But the list of votes on which it evaluates senators is accessible and explains a good deal about its ranking of figures like McCain and Reid. It uses votes that can be considered a reach for gun issues. For instance, Reid lost points with GOA by voting to approve President Obama’s nomination of Harold Koh, former assistant secretary of state and dean of Yale Law School, to be legal advisor to the U.S. State Department.

In another instance, the Senate vote on the Democratic health care bill counted against Reid. GOA said the bill could allow gun ownership to be denied to those suffering from post traumatic stress disorder.

Another vote that GOA described as a gun vote was Obama’s nomination of Cass Sunstein for a post in the White House Office of Management and Budget’s information and regulatory affairs office.

In other cases, GOA uses votes in which different constitutional issues are in conflict—federalism versus gun rights, for instance, as with a vote on whether Congress should override a District of Columbia city council ordinance, as Nevada Sen. John Ensign proposed to do.

GOA keeps a tight rein on the information it provides on its vote rankings, so that readers must depend on its sometimes misleading descriptions of legislation. In one instance, GOA objected to Reid’s position in a Feb. 13, 2009, vote on an unidentified bill that GOA called the “Anti-gun Bailout Bill.” When we tracked the measure down, it was not a bailout bill, it was House Resolution 1—the 2009 economic stimulus measure. (The federal bailouts were mentioned in the stimulus bill, in a provision requiring that banks receiving bailouts give hiring priority on stimulus projects to U.S. workers over foreign workers.)

GOA’s website explains it objected to votes for the economic stimulus because (1) “we would expect” that (2) if the stimulus bill was enacted (3) it would provide for loading medical records into computer databases, which (4) might lead to the use of psychiatric records to prevent people who have been treated by psychiatrists from getting guns. No basis was offered for this speculation except what the organization, without specifics, called its experience with veterans. The vote for the stimulus was used to downgrade rankings of numerous members of Congress, including Reid.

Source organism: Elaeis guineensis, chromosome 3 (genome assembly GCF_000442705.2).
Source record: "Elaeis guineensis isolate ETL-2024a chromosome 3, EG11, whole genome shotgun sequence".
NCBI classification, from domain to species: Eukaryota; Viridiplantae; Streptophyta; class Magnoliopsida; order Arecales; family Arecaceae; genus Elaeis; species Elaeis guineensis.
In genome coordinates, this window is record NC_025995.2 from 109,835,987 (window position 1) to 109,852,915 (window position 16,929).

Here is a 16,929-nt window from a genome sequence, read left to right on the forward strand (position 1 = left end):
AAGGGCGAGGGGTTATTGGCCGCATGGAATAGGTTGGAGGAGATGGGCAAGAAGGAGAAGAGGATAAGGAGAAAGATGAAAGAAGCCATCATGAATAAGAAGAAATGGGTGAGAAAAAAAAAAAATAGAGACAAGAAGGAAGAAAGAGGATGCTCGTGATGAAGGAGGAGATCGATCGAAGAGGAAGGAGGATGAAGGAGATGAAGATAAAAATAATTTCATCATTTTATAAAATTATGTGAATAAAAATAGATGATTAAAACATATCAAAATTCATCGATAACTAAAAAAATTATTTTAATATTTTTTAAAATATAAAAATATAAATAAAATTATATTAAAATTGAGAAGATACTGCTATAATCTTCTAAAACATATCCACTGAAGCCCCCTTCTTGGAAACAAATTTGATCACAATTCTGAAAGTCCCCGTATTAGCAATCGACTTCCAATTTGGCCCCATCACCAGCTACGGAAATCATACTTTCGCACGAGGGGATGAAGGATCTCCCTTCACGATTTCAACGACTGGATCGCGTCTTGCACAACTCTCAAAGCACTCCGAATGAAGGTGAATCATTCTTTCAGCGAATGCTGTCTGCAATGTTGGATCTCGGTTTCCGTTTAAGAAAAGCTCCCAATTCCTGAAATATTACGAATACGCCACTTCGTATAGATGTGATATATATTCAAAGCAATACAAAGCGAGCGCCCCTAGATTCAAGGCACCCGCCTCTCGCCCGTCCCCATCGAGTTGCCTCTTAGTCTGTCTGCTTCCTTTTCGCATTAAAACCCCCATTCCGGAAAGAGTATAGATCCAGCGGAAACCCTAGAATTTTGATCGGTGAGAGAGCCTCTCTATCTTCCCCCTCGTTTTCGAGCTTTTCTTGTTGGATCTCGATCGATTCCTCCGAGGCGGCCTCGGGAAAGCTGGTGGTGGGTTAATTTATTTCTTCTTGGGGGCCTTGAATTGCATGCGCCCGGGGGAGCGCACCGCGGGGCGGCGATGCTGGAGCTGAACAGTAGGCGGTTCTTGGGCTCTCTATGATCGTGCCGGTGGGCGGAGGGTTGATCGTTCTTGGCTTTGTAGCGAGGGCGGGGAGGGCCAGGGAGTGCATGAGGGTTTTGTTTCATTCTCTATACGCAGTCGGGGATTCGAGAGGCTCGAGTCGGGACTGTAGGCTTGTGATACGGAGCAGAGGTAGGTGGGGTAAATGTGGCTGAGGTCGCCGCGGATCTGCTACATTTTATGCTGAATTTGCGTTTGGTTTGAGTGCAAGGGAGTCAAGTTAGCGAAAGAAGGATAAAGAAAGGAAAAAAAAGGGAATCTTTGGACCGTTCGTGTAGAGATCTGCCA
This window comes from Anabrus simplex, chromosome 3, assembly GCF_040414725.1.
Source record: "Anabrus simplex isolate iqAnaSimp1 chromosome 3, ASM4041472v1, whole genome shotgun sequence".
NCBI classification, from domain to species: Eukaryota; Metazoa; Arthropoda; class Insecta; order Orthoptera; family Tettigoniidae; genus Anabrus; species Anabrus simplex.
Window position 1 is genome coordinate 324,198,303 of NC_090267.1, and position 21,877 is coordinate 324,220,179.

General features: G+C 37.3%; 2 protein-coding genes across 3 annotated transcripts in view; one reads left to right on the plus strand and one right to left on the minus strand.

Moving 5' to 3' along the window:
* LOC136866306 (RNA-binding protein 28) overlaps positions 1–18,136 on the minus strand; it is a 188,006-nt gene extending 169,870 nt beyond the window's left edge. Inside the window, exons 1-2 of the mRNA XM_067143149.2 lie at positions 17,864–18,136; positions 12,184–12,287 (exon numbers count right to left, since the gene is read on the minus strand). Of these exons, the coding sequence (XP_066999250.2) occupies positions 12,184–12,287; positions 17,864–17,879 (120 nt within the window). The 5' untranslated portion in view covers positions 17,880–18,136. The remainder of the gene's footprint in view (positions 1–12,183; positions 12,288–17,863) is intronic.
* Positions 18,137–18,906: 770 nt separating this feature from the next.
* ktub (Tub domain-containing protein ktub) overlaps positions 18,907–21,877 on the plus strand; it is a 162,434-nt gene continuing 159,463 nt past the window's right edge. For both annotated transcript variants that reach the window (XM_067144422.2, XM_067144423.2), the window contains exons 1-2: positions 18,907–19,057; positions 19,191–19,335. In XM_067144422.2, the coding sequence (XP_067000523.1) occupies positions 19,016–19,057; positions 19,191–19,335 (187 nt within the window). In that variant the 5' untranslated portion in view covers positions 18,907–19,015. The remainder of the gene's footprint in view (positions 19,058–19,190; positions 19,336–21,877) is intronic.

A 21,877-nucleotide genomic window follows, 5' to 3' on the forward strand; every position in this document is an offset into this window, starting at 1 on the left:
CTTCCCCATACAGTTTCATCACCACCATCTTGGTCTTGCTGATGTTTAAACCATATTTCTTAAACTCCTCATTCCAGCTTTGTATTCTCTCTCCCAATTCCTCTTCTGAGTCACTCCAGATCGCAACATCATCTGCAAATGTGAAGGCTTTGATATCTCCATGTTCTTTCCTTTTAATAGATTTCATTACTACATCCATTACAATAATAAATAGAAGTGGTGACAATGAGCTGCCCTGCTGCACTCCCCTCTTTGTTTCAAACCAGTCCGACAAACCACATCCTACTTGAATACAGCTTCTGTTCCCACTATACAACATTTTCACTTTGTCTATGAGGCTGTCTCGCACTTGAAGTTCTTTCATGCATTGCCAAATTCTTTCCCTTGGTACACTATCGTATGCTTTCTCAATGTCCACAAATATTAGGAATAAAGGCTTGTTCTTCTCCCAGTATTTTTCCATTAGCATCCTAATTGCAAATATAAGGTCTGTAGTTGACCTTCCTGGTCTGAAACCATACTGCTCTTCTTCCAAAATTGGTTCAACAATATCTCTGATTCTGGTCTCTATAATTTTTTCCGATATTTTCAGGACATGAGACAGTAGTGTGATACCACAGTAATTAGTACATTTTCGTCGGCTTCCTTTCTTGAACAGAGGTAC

Reid declined substantive comment on GOA, saying that its zealotry on gun issues is designed to help it compete against the NRA, and he doesn’t want to get between them.

“The Gun Owners of America is a small organization,” he said. “They’re always trying to make the NRA look bad. I don’t get into that.”

By contrast with GOA’s militant stances on a broad range of issues only faintly related to guns, the equally militant NRA stays close to direct gun issues. In a statement, the group said, “It is important to note, however, that the NRA is a single issue organization and that when our ratings and endorsements are announced, they are based solely on a candidate’s support for, or opposition to, our Second Amendment rights. Other issues, as important as they may be to many people, do not and cannot play any role in those decisions.”

In that same statement, the organization said that Reid has been essential to its agenda: “It would be accurate to say that few, if any, of NRA’s legislative victories in Congress during the last six years would have occurred without his active support.”

This doesn’t sit all that well among some Nevada Democrats. At a party function in Idlewild Park last Saturday, one Democrat said, “He assumes we’ll tolerate his gun stuff because we have nowhere else to go. But things like that are part of the reason his party support is tepid.”

Another simply rolled her eyes and said, “Men!”